A center of excellence that provides comprehensive management for atrial fibrillation patients.
What is Atrial fibrillation (AF)
Atrial fibrillation (AF) is most common abnormal heart rhythm, affecting approximately 5 million people worldwide. If left untreated atrial fibrillation may lead to stroke, heart failure, and a decrease in quality of life.
Normally the heart contracts and relaxes to a regular beat, enabling blood to be efficiently pumped through the body. When a patient suffers from atrial fibrillation there is an abnormality in the hearts normal electrical system; impulses are initiated in a chaotic and irregular manner in the atria (upper chambers of the heart). These chaotic impulses prevent the heart from functioning properly, which can decrease the heart’s pumping efficiency by as much to 20-30%. Because blood is not being pumped efficiently, blood can pool in the atria (upper chambers of the heart), causing a blood clot to form that may lead to a stroke.
How do I know if I have atrial fibrillation?
Some of the symptoms you may experience with atrial fibrillation are:
- Irregular and rapid heartbeat
- Heart palpitations (thumping, fluttering, or racing feeling in the chest)
- Dizziness, lightheadedness
- Chest discomfort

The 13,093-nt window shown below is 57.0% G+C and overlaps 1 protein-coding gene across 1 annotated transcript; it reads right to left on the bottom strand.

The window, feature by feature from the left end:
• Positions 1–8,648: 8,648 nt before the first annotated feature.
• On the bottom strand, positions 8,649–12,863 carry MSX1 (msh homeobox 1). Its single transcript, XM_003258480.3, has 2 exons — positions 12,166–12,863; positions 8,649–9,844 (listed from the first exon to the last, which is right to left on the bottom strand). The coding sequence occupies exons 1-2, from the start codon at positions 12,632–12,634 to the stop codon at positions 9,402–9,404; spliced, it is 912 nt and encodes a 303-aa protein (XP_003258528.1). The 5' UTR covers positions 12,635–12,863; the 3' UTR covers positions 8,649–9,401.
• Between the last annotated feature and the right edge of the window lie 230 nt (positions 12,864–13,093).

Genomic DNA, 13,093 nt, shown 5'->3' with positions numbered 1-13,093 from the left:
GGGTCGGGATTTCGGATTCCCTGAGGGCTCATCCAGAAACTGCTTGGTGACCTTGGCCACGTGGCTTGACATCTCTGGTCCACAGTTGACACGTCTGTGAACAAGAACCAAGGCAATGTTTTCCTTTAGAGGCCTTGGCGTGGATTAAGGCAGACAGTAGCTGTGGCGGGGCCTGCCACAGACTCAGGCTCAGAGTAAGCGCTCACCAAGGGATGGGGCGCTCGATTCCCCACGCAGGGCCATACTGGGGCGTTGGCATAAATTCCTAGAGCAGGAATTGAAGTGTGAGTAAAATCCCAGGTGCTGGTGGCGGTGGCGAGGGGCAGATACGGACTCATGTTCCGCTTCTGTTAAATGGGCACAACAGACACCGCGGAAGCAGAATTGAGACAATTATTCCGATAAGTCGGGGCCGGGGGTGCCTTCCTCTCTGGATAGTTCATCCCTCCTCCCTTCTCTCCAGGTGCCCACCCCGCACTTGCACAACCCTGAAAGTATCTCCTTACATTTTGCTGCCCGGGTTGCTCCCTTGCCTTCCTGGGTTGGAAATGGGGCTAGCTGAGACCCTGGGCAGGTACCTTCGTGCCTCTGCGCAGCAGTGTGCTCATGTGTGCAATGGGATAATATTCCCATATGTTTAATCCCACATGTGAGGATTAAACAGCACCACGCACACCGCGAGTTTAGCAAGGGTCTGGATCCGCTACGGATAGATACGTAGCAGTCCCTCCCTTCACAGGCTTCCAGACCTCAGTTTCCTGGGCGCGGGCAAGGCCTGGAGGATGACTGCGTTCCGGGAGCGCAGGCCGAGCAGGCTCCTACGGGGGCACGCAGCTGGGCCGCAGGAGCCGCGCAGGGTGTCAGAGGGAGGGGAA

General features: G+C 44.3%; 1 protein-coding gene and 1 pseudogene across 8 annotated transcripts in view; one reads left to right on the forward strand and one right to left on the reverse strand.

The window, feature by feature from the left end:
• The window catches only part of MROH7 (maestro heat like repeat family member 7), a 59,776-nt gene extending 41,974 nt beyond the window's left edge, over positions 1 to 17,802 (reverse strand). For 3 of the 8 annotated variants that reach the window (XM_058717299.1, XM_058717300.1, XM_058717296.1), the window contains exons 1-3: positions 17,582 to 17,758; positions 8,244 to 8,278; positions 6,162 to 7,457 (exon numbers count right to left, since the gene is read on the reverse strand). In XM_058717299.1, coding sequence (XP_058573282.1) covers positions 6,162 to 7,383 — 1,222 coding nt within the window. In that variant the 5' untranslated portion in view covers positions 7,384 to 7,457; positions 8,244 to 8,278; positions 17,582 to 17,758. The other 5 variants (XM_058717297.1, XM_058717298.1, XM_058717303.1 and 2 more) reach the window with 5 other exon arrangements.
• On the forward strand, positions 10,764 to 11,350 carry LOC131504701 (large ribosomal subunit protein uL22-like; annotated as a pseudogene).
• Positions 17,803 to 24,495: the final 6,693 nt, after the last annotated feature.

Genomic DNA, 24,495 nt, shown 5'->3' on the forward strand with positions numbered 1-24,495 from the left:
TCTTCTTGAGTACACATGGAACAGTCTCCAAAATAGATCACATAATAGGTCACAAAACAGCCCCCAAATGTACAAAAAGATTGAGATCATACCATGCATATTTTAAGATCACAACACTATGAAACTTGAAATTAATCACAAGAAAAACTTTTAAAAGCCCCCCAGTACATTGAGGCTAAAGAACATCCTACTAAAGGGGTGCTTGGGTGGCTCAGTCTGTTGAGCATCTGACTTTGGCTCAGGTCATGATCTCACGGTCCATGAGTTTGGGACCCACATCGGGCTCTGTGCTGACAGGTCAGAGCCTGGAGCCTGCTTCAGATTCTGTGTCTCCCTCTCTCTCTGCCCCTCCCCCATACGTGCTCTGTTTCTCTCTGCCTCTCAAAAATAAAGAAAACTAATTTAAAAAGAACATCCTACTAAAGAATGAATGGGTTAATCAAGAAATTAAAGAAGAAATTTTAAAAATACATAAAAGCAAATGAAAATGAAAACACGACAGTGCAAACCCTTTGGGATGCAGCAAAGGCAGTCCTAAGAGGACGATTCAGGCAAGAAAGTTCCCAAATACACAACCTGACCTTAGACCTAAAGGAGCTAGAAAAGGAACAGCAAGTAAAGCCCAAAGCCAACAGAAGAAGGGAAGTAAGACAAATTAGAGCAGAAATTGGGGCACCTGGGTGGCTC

- Shortness of breath
- Lack of energy, feeling tired.
Symptoms of atrial fibrillation such as fatigue or lack of energy can often be hard to discern. It is important if you’re having these symptoms to notify your healthcare provider for further evaluation.
How is atrial fibrillation diagnosed?
A reliable way to diagnose atrial fibrillation is on an ECG. An ECG is done by placing 10 electrodes on the patient’s chest and limbs. These electrodes provide a recording of the hearts electrical activity. Sometimes atrial fibrillation may not be present at time of the ECG, so a healthcare provider may have you wear a portable heart monitor to record the hearts electrical signals for a longer period of time.
What causes atrial fibrillation?
Although all the exact causes of atrial fibrillation are unknown, there are multiple risk factors that can contribute to its onset. Some of these risk factors include: high blood pressure, heart failure, heart valve disease, hyperthyroidism, sleep apnea, smoking, and genetic predisposition. The risk of developing atrial fibrillation increases with advancing age with approximately 1 out of every 10 adults over the age of 80 being affected.
How is atrial fibrillation treated?
There are numerous treatment options available for atrial fibrillation including: lifestyle modification, medications, and advanced medical procedures. Our atrial fibrillation treatment team is available to help you find an individualized treatment plan that works best for you.